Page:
(RNS) — A day after the Vatican’s doctrinal office declared on Monday (Dec. 18) that priests were free to bless same-sex couples, Jason Steidl Jack and his husband, Damian, appeared on The New York Times website receiving a blessing from the Rev. James Martin, a Jesuit priest and prominent advocate for LGBTQ Catholics. An avalanche of well-wishes followed.
“The social media reactions have been just as big if not bigger than our actual wedding,” Jason, a Catholic theologian and LGBTQ advocate, told Religion News Service, making sure to note that the blessing he and his husband received from Martin was not tantamount to a same-sex wedding, which the church’s declaration on the blessings clearly ruled out.
But as he fielded a wave of jubilant social media comments, phone calls and texts, few couples who contacted Jason expressed immediate interest in getting a blessing themselves.
“It feels like it’s just us for right now,” he said, adding, “I have a feeling we won’t see a lot of public blessings like ours was public.”
The reaction differs starkly from past landmark moments for LGBTQ Christians in the U.S. When states legalized marriage for same-sex couples or when their denominations voted to allow their clergy to officiate their weddings, there was a rush on churches in many places, with couples lining up to tie the knot.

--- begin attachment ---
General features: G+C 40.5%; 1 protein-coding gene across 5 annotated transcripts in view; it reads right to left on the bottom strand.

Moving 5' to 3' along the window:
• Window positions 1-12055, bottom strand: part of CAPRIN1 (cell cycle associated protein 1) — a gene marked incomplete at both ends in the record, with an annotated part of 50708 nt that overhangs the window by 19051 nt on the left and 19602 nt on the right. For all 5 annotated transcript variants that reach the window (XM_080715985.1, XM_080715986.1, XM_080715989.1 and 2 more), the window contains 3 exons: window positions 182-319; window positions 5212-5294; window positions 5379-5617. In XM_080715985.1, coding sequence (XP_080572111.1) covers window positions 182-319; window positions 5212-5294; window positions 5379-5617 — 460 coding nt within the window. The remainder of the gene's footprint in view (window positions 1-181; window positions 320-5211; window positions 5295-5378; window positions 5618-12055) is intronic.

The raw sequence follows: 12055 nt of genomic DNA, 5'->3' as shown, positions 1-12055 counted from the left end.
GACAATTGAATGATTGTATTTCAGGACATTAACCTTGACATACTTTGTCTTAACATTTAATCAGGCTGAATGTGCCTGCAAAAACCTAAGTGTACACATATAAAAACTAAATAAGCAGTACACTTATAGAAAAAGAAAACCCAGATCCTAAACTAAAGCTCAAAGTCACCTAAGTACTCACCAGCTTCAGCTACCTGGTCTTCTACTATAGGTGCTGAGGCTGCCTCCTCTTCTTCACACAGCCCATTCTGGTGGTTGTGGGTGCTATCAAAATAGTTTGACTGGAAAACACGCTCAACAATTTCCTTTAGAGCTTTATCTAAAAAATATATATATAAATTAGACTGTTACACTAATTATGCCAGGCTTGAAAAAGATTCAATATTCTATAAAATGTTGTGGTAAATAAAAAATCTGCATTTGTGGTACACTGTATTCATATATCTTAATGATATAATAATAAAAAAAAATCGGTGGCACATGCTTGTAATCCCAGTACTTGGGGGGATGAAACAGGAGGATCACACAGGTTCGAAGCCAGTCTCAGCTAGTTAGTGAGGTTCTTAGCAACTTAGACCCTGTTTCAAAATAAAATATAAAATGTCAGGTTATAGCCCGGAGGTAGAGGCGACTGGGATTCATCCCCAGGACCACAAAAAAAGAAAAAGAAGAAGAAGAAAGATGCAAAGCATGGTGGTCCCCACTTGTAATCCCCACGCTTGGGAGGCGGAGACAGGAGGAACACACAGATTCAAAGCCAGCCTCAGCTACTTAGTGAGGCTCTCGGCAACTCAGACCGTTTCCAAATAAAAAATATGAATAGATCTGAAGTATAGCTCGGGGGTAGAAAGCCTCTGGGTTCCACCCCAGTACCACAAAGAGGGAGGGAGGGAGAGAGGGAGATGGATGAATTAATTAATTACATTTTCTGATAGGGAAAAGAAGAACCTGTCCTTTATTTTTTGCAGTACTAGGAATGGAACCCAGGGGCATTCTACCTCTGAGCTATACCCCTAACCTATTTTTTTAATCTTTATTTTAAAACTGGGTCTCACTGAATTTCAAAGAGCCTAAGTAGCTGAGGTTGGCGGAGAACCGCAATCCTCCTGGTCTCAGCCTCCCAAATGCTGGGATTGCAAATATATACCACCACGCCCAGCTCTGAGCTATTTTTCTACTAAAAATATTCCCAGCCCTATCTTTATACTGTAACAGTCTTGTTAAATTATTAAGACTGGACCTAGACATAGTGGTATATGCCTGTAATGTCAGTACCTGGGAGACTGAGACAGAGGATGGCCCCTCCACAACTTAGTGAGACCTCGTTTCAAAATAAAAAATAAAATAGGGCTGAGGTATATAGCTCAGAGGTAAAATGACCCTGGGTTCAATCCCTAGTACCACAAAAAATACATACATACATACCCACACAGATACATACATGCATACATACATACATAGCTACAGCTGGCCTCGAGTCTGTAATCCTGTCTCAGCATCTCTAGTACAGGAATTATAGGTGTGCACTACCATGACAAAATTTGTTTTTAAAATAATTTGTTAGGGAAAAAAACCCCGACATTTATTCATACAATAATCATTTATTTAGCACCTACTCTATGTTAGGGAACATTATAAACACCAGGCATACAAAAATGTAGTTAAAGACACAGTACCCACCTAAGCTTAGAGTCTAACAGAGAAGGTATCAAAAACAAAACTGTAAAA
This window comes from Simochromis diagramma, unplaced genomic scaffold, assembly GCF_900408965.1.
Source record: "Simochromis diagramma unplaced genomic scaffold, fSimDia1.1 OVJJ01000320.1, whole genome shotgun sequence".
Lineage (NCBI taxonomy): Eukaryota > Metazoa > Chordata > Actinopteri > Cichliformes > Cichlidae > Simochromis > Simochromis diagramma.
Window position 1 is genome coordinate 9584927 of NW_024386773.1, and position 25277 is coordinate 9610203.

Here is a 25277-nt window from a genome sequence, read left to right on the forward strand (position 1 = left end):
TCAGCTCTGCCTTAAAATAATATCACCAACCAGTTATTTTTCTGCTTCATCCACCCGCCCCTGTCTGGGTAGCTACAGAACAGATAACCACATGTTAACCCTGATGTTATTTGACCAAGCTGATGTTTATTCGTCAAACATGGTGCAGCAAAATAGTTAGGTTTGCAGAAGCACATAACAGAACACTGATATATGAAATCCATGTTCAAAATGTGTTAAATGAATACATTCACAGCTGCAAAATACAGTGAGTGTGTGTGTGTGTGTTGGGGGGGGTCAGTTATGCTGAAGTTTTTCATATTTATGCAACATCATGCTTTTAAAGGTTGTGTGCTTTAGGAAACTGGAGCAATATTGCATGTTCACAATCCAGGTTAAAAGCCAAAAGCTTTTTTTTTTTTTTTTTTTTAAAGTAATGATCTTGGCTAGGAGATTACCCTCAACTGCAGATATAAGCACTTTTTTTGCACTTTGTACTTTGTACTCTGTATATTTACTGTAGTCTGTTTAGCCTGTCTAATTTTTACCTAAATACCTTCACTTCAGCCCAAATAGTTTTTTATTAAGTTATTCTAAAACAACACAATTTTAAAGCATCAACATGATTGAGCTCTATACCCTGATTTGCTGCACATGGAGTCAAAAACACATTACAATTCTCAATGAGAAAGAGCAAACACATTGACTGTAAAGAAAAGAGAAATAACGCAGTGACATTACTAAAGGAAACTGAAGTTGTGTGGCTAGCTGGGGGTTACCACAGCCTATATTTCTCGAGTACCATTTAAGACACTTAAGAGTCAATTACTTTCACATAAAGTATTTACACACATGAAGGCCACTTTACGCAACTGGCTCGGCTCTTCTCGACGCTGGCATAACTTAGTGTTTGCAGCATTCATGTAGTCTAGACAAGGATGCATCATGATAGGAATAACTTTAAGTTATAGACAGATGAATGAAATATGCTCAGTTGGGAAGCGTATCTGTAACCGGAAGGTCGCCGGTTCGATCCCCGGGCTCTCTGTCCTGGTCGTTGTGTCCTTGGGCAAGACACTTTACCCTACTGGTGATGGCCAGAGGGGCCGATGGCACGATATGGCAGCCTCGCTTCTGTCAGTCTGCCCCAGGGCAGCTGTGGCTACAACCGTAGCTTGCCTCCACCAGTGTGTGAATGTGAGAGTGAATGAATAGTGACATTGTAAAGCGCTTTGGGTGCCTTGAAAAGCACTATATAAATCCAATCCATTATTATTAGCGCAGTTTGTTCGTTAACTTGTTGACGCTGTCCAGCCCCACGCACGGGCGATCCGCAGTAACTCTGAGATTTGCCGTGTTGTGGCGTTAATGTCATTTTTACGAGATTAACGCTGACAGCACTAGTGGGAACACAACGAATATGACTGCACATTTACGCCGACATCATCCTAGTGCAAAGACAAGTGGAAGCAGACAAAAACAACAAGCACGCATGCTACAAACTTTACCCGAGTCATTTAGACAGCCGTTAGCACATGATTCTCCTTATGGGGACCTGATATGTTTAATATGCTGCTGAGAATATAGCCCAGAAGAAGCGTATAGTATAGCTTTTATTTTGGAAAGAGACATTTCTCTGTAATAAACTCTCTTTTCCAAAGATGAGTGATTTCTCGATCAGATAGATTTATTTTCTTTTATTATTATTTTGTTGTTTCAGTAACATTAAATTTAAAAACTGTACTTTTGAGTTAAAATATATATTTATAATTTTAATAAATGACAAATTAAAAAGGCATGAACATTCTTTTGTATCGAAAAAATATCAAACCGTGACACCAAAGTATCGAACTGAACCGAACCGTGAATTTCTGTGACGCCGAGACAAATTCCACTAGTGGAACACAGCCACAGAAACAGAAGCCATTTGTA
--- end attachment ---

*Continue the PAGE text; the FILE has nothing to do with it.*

By contrast, LGBTQ Catholics and theologians say the new declaration, while welcomed by many, highlights a complicated relationship with the church hierarchy, one that can sometimes vary from parish to parish.
Part of the hesitancy about the blessings may be practical concerns about how to perform them. The new Vatican declaration, issued last week at the urging of Pope Francis, allows priests to bless same-sex and other so-called “irregular” couples, but only under certain circumstances. The document, “Fiducia supplicans,” features a host of caveats: Blessings must be performed “spontaneously,” for example, and cannot be done “with any clothing, gestures, or words that are proper to a wedding.”
Multiple priests who oversee parishes deemed to be “LGBTQ friendly” by New Ways Ministry, an advocacy group for LGBTQ Catholics in the U.S., told RNS they are waiting until after the holidays to begin offering the blessings.
“Since Christmas is upon us, we are not offering the blessing until after the first of the year so that the staff can find appropriate ways to do so according to the guideline,” the Rev. Kenneth Boller, a Jesuit priest at St. Francis Xavier Church in Manhattan, said in an email.
But Craig Ford, an assistant professor of theology and religious studies at St. Norbert College, expressed skepticism at the need for more preparation.
“From my vantage point, it’s a pretty straightforward document,” said Ford, who often writes about queer theology and theory. “The Vatican is saying, ‘If people come up for a blessing, priests should be willing to do it.’”
“It’s really not that hard to figure out what the Vatican is saying,” he added.